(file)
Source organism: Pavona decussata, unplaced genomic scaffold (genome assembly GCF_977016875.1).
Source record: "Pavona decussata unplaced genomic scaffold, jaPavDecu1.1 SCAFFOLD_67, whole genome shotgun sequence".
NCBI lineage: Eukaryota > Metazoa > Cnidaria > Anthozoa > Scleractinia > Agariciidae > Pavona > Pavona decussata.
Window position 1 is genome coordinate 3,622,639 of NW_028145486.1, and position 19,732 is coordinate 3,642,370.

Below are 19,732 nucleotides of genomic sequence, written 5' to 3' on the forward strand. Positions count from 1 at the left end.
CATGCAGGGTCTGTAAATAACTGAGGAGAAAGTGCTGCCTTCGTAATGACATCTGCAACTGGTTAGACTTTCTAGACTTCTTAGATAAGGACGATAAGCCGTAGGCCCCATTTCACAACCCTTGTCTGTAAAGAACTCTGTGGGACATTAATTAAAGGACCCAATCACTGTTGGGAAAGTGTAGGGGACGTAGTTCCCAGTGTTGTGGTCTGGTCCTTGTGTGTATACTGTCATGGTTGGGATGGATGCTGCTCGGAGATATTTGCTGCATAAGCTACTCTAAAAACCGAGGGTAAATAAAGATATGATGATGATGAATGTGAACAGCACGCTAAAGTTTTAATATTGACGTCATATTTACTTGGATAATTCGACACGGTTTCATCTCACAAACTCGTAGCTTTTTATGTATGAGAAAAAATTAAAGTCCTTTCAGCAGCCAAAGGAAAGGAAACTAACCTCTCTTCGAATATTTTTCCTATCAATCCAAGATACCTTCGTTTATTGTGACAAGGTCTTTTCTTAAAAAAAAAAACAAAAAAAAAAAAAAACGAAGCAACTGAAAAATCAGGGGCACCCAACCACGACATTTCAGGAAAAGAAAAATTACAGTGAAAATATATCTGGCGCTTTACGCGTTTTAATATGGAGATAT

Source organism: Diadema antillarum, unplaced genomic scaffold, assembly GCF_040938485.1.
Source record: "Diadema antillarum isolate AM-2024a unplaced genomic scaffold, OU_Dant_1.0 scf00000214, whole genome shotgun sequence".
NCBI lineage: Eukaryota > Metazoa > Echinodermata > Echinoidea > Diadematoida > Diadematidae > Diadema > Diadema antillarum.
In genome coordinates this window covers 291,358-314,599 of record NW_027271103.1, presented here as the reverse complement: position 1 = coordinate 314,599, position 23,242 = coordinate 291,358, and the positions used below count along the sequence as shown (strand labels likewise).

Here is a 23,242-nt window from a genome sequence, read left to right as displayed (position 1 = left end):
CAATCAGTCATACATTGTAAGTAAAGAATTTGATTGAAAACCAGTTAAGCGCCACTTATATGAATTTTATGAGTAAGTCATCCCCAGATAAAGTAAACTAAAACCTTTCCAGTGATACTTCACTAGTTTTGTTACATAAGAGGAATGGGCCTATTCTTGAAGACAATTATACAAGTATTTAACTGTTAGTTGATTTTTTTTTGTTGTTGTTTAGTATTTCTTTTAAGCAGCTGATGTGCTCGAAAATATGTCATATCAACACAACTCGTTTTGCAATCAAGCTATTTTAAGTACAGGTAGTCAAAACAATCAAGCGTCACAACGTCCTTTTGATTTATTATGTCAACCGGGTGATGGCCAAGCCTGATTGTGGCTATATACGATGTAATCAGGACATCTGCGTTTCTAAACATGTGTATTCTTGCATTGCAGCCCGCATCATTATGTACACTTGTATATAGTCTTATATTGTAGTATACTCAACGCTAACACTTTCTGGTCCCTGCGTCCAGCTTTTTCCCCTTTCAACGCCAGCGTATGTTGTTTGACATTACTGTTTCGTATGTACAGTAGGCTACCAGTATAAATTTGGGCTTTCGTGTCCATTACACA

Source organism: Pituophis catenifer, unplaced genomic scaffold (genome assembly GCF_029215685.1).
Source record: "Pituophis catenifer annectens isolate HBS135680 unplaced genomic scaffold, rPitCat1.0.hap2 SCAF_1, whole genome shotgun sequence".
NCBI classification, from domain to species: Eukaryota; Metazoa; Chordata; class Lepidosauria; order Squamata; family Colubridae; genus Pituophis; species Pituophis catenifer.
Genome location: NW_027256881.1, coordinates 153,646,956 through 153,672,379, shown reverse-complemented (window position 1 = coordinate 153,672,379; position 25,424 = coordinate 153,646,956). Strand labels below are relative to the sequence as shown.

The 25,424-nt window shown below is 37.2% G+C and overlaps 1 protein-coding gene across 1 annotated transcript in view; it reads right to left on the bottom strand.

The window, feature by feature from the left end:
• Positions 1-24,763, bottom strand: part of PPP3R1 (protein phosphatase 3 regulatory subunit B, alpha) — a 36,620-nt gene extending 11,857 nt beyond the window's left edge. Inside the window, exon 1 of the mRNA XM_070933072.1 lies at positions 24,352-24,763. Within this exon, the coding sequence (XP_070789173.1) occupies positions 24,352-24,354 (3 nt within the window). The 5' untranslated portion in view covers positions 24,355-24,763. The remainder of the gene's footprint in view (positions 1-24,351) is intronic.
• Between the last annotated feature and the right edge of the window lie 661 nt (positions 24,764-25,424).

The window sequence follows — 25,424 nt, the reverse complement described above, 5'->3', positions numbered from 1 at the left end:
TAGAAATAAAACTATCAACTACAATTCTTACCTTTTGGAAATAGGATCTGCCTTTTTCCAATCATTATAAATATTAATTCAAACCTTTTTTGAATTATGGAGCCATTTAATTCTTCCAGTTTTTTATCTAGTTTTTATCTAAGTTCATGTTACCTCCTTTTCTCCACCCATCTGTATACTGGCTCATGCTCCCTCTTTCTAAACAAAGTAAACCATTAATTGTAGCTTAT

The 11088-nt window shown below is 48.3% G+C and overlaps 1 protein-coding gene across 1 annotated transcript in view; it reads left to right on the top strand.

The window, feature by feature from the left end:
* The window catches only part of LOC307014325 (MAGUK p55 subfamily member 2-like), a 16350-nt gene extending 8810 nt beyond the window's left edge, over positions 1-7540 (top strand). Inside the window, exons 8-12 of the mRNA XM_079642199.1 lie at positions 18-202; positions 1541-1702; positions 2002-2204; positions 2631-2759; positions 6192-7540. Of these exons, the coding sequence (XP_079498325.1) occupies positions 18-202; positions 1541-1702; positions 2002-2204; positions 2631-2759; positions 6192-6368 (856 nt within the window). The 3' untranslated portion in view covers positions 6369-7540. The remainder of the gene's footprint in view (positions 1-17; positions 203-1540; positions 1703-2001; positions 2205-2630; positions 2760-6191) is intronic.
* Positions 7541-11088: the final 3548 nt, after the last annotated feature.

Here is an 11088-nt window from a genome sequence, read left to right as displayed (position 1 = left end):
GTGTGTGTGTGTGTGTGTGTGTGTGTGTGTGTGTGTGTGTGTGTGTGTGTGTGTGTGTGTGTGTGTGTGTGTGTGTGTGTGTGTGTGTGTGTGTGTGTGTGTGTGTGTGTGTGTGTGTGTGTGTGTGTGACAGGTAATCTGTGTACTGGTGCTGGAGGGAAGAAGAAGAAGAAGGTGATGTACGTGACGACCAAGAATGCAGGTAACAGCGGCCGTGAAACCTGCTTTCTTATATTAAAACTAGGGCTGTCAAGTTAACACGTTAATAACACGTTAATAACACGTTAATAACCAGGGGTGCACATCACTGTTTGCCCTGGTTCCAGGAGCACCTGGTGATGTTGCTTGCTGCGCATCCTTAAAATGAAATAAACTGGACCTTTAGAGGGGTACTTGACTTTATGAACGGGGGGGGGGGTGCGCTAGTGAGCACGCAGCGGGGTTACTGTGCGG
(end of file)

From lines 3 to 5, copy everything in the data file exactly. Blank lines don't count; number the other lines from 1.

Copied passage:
NCBI lineage: Eukaryota > Metazoa > Cnidaria > Anthozoa > Scleractinia > Agariciidae > Pavona > Pavona decussata.
Window position 1 is genome coordinate 3,622,639 of NW_028145486.1, and position 19,732 is coordinate 3,642,370.

Below are 19,732 nucleotides of genomic sequence, written 5' to 3' on the forward strand. Positions count from 1 at the left end.